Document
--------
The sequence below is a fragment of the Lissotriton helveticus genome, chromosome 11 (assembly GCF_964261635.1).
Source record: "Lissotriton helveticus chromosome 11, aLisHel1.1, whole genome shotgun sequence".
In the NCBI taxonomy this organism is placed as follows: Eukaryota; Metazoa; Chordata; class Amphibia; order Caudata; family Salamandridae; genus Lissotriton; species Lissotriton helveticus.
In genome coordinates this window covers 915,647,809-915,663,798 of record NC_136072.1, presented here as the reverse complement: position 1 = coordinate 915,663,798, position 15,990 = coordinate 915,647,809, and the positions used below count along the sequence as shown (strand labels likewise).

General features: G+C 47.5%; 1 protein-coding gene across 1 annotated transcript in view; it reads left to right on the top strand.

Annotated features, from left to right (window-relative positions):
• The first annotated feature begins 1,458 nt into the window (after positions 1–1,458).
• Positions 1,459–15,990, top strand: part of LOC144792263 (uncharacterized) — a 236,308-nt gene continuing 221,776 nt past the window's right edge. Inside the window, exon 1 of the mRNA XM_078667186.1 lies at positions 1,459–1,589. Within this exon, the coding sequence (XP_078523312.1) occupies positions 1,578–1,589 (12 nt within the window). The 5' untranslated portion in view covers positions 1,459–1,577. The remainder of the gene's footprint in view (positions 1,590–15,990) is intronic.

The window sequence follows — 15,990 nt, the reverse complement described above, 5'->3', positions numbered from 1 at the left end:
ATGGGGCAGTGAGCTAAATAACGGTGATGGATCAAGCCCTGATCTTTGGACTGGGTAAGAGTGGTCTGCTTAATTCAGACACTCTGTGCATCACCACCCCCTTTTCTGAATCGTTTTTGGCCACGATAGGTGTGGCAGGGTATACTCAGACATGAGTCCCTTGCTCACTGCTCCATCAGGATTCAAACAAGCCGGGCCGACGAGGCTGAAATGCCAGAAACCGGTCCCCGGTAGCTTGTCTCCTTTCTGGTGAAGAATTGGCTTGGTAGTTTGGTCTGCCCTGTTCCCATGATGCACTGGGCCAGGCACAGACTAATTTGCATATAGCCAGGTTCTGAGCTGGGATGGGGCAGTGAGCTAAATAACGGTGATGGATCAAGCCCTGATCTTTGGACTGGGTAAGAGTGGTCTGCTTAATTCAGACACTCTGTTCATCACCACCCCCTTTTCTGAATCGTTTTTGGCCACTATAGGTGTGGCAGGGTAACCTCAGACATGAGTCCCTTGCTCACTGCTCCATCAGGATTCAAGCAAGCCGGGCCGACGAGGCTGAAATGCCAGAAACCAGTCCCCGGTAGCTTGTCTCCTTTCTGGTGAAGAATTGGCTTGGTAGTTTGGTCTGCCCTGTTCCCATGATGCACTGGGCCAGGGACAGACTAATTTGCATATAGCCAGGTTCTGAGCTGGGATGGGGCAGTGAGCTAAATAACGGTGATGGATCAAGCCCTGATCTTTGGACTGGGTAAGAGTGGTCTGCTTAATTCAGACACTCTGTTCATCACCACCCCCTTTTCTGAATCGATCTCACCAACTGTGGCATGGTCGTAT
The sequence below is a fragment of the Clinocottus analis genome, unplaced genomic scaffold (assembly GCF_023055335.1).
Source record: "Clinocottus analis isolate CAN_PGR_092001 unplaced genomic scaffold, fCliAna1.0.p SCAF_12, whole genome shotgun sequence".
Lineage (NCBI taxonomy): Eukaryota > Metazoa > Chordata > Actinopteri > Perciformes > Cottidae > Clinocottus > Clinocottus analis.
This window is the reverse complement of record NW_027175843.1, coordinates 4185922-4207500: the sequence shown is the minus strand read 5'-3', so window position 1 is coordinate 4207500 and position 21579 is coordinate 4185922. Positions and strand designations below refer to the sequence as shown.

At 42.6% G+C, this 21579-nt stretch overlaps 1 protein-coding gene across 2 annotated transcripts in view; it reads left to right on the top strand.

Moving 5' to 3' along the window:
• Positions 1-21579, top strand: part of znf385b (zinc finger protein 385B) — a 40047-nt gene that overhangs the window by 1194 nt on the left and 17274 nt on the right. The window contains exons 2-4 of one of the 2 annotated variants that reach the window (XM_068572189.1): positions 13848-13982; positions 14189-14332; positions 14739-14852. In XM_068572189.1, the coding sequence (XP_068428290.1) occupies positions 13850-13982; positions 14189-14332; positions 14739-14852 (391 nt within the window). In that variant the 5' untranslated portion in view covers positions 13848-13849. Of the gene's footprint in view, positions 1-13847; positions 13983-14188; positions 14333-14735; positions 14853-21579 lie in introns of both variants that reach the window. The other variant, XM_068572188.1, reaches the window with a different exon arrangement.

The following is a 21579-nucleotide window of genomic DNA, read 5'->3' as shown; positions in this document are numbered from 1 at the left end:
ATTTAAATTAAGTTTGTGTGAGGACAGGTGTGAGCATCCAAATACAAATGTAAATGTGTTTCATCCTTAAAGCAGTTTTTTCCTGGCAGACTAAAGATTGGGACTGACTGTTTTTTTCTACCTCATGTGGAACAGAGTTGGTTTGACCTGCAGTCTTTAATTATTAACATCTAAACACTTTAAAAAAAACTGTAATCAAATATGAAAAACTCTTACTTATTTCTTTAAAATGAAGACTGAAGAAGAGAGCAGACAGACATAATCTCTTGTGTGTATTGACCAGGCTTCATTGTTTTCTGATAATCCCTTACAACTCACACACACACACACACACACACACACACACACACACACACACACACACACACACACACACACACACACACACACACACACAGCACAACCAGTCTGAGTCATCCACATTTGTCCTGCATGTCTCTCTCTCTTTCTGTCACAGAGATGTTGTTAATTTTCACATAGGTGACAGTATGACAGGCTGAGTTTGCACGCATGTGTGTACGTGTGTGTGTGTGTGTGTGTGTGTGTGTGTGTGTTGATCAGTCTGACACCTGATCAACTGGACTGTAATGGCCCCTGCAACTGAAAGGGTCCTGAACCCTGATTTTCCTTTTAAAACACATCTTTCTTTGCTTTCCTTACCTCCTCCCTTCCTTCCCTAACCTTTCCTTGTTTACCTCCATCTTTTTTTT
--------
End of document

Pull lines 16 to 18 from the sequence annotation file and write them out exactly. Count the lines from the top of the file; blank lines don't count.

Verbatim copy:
Moving 5' to 3' along the window:
• Positions 1-21579, top strand: part of znf385b (zinc finger protein 385B) — a 40047-nt gene that overhangs the window by 1194 nt on the left and 17274 nt on the right. The window contains exons 2-4 of one of the 2 annotated variants that reach the window (XM_068572189.1): positions 13848-13982; positions 14189-14332; positions 14739-14852. In XM_068572189.1, the coding sequence (XP_068428290.1) occupies positions 13850-13982; positions 14189-14332; positions 14739-14852 (391 nt within the window). In that variant the 5' untranslated portion in view covers positions 13848-13849. Of the gene's footprint in view, positions 1-13847; positions 13983-14188; positions 14333-14735; positions 14853-21579 lie in introns of both variants that reach the window. The other variant, XM_068572188.1, reaches the window with a different exon arrangement.

The following is a 21579-nucleotide window of genomic DNA, read 5'->3' as shown; positions in this document are numbered from 1 at the left end: